Nothing says Bom dia (Good morning) better than Portugal’s revered pastry: pastel de nata, a custard tart.
I’ve plated several for breakfast — okay, three — in the dining room of Lisbon’s Dom Pedro Palace, the five-star hotel where I’m staying as a guest travel writer of Insight Vacations (Insight) on its abbreviated, seven-day Iberian Adventure through Portugal and Spain.
Hey, when in Lisboa do as the Lisboêtas do, especially when it’s on someone else’s dime, right?
I’m off the clock until this evening and want to get the most out of the daylight before the rest of Insight’s latest “band of merry media,” 29 international journalists and photographers, form up for our launch party-dinner.
Whaddya say we hit the decorative cobble, remove the old lens cap and frame A Cidade das Sete Colinas (The City of Seven Hills) as fast as we can?
Like some of the other great seven-hill cities of Europe — Athens, Budapest, Prague and Rome, to name a few — Lisbon is spread across seven REALLY steep hills that overlook the Rio Tejo (Tagus River).
The oldest city in Western Europe, predating even the Romans, Lisbon, with its patchwork of undulating neighborhoods, is best experienced on foot, or, when the legs give out, aboard one of the colorful, above-ground classic trams, or historic elevadores (funiculars), or via the four-line, underground metro system.
For me, this walk is literally all downhill.
From the hotel, I take Rua Aguiar straight down to the Marquês de Pombal roundabout, veer to the right onto Avenida da Liberade and then start a lengthy zig-zag that takes me up through the Barrio Alto, then back down into the Chiado, Rossio and Baixa neighborhoods where I finish the out-route of this longa caminhada (long walk) at the Praça do Comércio fronting the banks of the Tagus.
The only problem that awaits me is the return route. It’s all uphill. TAXI!
Nearly leveled by a devastating earthquake and its associated fires and catastrophic tsunami on the morning of November 1, 1775, which took the lives of an estimated 90,000 victims out of a total population of 250,000, Lisbon miraculously picked itself up off the rubble and immediately rebuilt wider, sturdier and more beautiful than ever.
One glance down at the pavement underfoot and you’ll understand why. It’s calçada portuguesa, the decorative mosaic stone pavement painstakingly laid down by hand that covers the walkways, alleyways and squares around the historic center of this recognized global city.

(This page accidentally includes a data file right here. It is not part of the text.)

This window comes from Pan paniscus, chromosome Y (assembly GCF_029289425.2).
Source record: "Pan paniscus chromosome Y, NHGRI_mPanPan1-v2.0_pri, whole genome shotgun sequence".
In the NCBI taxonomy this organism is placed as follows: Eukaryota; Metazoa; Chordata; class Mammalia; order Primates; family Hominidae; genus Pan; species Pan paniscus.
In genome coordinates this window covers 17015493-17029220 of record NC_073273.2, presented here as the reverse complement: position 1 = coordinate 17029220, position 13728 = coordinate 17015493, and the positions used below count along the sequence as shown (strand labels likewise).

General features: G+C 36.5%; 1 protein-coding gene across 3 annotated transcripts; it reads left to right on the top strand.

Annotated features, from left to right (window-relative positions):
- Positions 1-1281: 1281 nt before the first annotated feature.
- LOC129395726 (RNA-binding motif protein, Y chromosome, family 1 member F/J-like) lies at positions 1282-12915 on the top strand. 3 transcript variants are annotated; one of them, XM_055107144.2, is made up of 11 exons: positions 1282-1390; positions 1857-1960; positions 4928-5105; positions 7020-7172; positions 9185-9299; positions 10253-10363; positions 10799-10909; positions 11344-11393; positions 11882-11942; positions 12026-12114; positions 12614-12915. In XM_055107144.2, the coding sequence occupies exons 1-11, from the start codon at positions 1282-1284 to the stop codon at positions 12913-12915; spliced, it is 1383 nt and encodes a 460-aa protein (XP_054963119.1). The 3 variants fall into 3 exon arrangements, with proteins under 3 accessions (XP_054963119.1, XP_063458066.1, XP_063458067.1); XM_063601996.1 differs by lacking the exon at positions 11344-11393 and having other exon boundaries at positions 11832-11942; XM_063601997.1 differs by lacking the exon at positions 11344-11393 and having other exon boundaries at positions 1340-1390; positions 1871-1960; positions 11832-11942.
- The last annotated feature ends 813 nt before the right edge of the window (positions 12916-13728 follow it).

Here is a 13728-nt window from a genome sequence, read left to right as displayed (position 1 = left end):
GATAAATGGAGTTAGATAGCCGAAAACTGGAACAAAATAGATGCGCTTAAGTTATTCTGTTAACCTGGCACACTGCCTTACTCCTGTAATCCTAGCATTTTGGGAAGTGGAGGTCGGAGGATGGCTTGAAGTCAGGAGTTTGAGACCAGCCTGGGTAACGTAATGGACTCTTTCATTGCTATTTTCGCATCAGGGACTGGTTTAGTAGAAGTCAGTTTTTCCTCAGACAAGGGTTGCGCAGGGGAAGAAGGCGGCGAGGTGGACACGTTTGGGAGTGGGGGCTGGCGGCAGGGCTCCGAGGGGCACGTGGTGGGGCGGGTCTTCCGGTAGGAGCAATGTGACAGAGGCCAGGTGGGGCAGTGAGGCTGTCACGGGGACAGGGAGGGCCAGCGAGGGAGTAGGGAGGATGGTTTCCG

On the surface, Lisbon appears somewhat gritty, rough around the edges with its fair share of colorful street art sprinkled here, there and everywhere. But, underneath all the wear and tear, the Queen of the Sea, sitting atop seven hills for all to admire, is quite an elegant, sophisticated metropolis.
Wide leafy avenues and sun-drenched squares frame this postcard-perfect city of reasonable prices and friendly, laid-back people. Lisbon is, without a doubt, one of Europe’s most atmospheric and lively locales and a must-see destination.
For complete information on Insight’s premium and luxury-escorted itineraries, including the Iberian Adventure and 112 other journeys throughout Europe, just click HERE, or call toll free 1-888-680-1241, or contact your travel agent.
See you tomorrow morning when we climb aboard the Insight motor coach and cruise on over to Lisbon’s Belém neighborhood followed by Cascais and Sintra. Boa noite!
©The Palladian Traveler
Truly interesting blog; I had forgotten what an unusual and beautiful city Lisbon is. Great photos too. Loving the cobble. Perfect. Well done. Orna
Unfortunately, I haven’t been to Lisbon since a quick visit in the mid-70’s while on our way to the coast. But I remember the wonderfully enormous hotel room that even we as students were able to afford, with balconies, bathroom, and maids turning down the bed at night, a true treat on our $10/day budget. What a beautiful city and those street tiles!!
Janet — Gland you enjoyed this “memory flogger.”
As soon as I saw that yellow trolley I knew where you were. I love this post and how I miss your European adventures. I hope all is going well with you Tom and wish you a very merry Christmas.
Thanks much Emily. Don’t be a stranger. All the best to you in Twenty-15!
I visited Lisbon on crutches with a broken foot, and I vividly remember how difficult it was to maneuver the cobblestones. Thank goodness for the doubledecker buses, which allowed me to tour the city! Great images, Tom.